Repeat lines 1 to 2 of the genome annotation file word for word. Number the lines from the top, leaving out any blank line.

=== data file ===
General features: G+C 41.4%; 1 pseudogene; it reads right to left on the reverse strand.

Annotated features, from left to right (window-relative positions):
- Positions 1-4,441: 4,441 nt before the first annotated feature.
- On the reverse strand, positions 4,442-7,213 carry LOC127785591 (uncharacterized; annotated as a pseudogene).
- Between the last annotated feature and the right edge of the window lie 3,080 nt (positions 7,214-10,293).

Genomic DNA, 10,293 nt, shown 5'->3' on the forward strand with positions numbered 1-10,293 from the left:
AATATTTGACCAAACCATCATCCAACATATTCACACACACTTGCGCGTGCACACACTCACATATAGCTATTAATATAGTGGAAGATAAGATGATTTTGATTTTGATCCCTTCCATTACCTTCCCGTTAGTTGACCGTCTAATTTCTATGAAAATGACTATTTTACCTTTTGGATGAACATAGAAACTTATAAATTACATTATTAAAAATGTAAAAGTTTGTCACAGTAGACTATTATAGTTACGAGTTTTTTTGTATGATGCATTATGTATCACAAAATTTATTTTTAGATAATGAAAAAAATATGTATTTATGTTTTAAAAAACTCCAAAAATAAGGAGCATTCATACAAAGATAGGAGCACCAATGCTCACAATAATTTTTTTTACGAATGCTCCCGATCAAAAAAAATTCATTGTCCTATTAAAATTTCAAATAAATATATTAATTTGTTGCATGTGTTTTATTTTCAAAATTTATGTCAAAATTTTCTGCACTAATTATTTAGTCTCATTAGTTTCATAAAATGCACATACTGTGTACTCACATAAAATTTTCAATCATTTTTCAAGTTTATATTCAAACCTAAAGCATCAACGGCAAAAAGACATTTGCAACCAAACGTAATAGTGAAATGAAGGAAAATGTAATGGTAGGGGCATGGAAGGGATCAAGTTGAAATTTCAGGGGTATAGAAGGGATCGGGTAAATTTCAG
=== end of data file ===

General features: G+C 41.4%; 1 pseudogene; it reads right to left on the reverse strand.

Annotated features, from left to right (window-relative positions):